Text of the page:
Posts Tagged "conversation"

Getting the Question Right (It’s Not Always Easy)

Dear Kid,

For lunch the other day, Pi and I stopped at North Market in Columbus.

After we split a macaron as an appetizer (yes, dessert as an appetizer—it was delicious; don’t judge), we wandered around looking for lunch-type food.

Pi chose a combination duck and turkey stew with a broccoli barrier and a chicken-yumminess that was reminiscent of pot-pie filling. Happy child.

I found a Greek place and asked for a delicious looking rice and lentil thing.

I found a Greek place and asked for a delicious looking rice and lentil thing.

Server: You want just the rice?
Me: And the onions and lentils.
Server: But just the rice?
Me (confused): With the onions and lentils.
Server: But no meat?
Me (finally understanding): Ah. No, no meat. Just the rice.

I found a Greek place and asked for a delicious looking rice and lentil thing.

The question she asked (Just the rice?) made perfect sense to her because she was used to people ordering that particular kind of rice with one of their meat selections on top. It made no sense to me because I hadn’t even considered putting a meat selection on top. When she “clarified” by asking the exact same question, I still had no clue what was going on. But when she changed the question, all of a sudden the world shifted into focus and we were communicating.

When she “clarified” by asking the exact same question, I still had no clue what was going on. But when she changed the question, all of a sudden the world shifted into focus and we were communicating. you prefer an alternative explanation, you could say that I should have asked a clarifying question like “What are my choices?” rather than just “huh?”. But I think I’ll stick with it being all her fault.)

It was a delicious lunch (we ate outside since it seemed to be spring in Columbus), followed by an explore. But that’s another story.

Love, Mom

Read More

Mathematics of Yom Kippur and Food

Dear Kid,

The Mathematics of Yom Kippur are astounding. I will leave it to the theologians to explain the theology and to the scholars to explain the scholarly and to everyone else to explain the ratios of the length of the sermon to how hungry we are. I, being a mom, shall explain the Mathematics of Yom Kippur Food.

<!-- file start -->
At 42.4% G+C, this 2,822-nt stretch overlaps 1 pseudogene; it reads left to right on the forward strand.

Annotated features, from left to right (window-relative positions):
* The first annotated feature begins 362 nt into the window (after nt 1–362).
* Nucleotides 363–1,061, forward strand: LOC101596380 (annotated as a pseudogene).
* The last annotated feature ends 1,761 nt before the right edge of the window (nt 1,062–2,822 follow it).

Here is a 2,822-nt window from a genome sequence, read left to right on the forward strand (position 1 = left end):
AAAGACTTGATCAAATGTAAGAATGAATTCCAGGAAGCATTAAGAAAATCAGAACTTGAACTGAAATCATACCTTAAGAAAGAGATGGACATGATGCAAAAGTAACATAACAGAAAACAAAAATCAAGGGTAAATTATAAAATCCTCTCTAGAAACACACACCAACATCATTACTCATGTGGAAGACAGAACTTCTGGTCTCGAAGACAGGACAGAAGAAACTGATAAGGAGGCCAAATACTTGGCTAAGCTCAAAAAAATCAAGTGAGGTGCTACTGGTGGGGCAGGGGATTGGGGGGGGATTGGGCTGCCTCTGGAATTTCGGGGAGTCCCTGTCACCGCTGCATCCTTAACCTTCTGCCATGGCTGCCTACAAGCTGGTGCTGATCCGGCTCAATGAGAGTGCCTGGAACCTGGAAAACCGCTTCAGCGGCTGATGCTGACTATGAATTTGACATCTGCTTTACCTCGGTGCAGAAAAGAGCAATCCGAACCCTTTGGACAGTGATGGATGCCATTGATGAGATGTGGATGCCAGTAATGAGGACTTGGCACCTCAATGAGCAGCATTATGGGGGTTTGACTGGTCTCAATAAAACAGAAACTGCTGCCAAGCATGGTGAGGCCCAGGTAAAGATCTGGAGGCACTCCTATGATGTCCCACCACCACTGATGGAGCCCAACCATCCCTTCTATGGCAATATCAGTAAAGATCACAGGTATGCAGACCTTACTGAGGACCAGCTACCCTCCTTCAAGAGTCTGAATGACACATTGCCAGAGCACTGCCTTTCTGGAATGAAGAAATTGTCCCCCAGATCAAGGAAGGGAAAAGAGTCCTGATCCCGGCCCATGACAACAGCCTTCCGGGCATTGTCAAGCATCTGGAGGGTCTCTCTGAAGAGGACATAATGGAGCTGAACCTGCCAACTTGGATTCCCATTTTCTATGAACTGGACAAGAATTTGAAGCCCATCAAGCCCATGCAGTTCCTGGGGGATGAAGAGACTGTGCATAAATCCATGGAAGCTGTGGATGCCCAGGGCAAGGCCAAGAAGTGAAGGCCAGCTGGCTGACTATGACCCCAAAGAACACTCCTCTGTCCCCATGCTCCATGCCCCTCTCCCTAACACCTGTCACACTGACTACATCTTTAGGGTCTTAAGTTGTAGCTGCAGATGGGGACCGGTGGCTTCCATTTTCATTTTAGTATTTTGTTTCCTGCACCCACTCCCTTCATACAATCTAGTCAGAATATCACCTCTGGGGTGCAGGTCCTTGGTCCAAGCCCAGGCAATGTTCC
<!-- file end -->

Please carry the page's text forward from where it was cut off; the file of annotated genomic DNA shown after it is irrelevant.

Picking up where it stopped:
After extensive research on the subject, I have ascertained that the following is Exactly How Everything Works in Every Household celebrating Yom Kippur.

Day Before Yom Kippur

Eat a normal breakfast

Have a slightly larger than normal mid-morning snack (after all, you’re fasting tomorrow)

Have a slightly larger than normal lunch (ditto)

Have a huge afternoon snack (after all, you’re fasting tomorrow and there might not be enough food at dinner even though you know there will be enough food to feed several small nations)

Dinner. Gefilte fish, matzo ball soup, wine, chicken, brisket, tzimmes, challah, apples and honey, another portion of brisket because you wouldn’t want to be rude, some more tzimmes so the brisket isn’t lonely, asparagus (a little green veggie never hurt anyone), some more tzimmes because it’s really good, another glass of wine because it’s a holiday, a little more chicken because you wouldn’t want to be seen as favoring the brisket, another piece of challah (love those raisins), the chocolate and the apple pie and the honey cake for dessert because you can’t make up your mind, another piece of honey cake because it feels right, another piece of chocolate because YUM, another piece of apple pie because you’re fasting tomorrow. And cream with your coffee please.

Total day before Yom Kippur calorie consumption: 5,782 calories.

Yom Kippur

Sure I'll have another bagel. I mean, I wouldn't want to be rude... DearKidLoveMom.comBreakfast: Skip

Snack: Skip

Lunch: Skip

Snack: Skip

Break-the-fast at Temple: tiny cup of juice, slice of challah, another cup of juice because you’re thirsty, another slice of challah because you have to drive All The Way Home, 2 slices of challah for the road because it’s Really Far to Home.